Two new picture books portray children whose parents are away in the military. Both pay close attention to how the children feel and how they cope with a long separation, and both speak from the children's perspective and in language a child might use.
Eileen Spinelli's While You Are Away reads like a prose poem in three parts. Three children of different ethnicities narrate their own sections: a little boy whose father is in the Navy, a girl whose mother pilots a "fast plane," and another boy whose Papa drives a "speedy jeep." The children address their parents with their concerns, their questions, and their hopes. Their thoughts are simply expressed and often concrete: one child wonders what his father eats for breakfast, another wraps herself in her mother's sweater. Warm, glowing colors light up the large-scale, softly defined drawings of children in action and reflection. The final, wordless spread shows all three families happily reunited.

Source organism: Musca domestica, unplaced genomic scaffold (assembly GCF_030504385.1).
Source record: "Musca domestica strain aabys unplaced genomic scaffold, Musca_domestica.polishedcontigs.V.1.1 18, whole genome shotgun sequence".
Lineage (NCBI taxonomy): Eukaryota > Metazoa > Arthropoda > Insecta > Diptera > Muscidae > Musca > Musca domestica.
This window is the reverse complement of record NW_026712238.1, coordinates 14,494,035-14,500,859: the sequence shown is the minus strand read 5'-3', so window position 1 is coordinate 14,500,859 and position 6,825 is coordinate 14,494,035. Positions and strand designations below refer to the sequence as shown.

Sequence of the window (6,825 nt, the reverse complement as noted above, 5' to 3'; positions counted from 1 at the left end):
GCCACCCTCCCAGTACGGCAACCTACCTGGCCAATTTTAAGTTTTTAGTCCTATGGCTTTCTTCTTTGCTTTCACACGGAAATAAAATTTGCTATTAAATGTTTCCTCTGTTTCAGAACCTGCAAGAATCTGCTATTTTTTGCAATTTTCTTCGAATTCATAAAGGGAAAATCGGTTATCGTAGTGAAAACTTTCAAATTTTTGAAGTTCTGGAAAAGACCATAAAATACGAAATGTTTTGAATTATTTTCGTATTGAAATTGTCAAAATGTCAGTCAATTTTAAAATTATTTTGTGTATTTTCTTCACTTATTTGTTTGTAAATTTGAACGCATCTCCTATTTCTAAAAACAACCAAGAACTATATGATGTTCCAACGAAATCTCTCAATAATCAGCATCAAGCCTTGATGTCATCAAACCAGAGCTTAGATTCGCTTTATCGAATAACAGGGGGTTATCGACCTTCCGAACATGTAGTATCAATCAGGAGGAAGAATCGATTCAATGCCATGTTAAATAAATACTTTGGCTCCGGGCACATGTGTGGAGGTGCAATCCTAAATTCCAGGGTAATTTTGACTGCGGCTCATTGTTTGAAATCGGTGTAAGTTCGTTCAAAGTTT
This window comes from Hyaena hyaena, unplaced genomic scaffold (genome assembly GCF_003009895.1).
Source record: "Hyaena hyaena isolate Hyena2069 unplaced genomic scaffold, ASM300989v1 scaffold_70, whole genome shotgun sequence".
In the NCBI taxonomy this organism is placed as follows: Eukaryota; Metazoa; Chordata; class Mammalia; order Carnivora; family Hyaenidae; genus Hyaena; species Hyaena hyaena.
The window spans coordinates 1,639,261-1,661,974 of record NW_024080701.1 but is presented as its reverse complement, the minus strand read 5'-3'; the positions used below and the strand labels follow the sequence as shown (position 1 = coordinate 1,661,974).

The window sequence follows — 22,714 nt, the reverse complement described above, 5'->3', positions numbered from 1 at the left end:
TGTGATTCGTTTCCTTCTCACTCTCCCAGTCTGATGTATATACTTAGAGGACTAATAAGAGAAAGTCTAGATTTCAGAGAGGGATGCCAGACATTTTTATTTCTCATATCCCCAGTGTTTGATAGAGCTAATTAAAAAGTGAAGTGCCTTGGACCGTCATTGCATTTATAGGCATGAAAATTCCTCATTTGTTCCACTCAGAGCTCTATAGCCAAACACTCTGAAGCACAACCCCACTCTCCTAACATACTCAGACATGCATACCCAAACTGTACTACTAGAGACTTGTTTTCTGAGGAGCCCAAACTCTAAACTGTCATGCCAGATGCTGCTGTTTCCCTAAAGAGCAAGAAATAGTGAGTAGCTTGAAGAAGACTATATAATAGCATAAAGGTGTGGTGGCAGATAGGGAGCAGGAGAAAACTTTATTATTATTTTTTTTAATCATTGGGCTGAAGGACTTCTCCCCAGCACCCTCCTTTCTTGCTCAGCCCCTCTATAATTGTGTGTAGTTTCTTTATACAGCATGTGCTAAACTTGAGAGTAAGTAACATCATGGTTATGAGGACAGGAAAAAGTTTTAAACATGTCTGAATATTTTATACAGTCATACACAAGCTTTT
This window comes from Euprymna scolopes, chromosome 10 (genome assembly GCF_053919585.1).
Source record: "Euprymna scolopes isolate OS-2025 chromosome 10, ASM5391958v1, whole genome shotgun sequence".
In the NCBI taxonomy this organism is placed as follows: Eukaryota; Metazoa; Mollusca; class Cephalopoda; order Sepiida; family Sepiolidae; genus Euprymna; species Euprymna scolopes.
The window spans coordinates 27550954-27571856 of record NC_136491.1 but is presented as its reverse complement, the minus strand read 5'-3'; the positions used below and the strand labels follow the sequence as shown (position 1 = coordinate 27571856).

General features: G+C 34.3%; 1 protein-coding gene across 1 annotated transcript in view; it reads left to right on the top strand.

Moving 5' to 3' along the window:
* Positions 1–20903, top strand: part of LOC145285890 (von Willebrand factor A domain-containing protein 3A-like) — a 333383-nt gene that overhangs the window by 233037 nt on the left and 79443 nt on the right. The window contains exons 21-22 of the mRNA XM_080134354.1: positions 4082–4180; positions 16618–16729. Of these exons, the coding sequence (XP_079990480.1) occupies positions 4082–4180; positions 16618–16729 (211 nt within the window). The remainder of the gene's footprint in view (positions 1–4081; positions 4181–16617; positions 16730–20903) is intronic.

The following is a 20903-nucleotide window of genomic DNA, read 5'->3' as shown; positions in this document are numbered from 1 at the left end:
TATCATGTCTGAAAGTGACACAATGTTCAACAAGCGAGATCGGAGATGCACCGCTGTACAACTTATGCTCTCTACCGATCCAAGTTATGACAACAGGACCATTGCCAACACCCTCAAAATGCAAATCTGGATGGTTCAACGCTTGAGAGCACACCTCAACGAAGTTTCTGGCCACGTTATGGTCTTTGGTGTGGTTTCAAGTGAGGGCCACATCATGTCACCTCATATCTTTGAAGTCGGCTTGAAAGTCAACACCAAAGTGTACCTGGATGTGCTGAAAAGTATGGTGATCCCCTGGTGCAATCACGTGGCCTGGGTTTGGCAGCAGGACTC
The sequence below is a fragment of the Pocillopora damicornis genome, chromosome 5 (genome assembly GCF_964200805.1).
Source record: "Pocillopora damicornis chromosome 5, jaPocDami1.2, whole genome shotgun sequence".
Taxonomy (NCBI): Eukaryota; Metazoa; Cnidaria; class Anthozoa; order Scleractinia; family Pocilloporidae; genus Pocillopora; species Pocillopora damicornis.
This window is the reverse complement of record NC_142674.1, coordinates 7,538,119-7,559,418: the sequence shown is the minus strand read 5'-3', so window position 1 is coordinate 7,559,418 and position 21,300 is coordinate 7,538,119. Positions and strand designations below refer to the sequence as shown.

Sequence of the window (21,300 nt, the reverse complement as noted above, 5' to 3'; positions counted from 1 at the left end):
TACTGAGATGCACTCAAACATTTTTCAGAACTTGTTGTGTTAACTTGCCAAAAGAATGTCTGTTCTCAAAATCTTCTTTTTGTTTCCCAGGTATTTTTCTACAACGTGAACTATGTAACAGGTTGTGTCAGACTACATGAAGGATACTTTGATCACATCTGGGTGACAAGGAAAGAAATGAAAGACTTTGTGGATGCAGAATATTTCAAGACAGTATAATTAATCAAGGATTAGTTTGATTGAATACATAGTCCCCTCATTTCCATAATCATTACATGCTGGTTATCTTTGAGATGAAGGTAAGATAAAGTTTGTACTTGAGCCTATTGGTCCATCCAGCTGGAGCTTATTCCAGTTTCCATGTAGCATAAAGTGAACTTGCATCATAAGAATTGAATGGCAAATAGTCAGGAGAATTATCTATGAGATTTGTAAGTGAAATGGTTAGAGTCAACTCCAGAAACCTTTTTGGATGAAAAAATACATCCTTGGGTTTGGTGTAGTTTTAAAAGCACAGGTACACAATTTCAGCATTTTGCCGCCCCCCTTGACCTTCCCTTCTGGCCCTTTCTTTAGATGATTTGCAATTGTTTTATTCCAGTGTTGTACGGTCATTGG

In Mindy Pelton's When Dad's at Sea, Emily's father, a Navy pilot, is leaving for a six-month deployment on an aircraft carrier. Each day he is gone, she removes one link from the paper chain he made for her, so that she can mark the days until his return. She misses him, but finds comfort in his e-mails and calls, and she even makes a new friend. The time frame of the story and the use of sensory details create a strong sense of Emily's loss, her slow adjustment, and her joy at her father's return. Steele's impressionistic, delicately colored watercolor paintings sensitively depict Emily and her surroundings.
Since so many communities include families with parents in the military, these reassuring, empathetic picture books will be welcome additions to library collections. Carolyn Phelan
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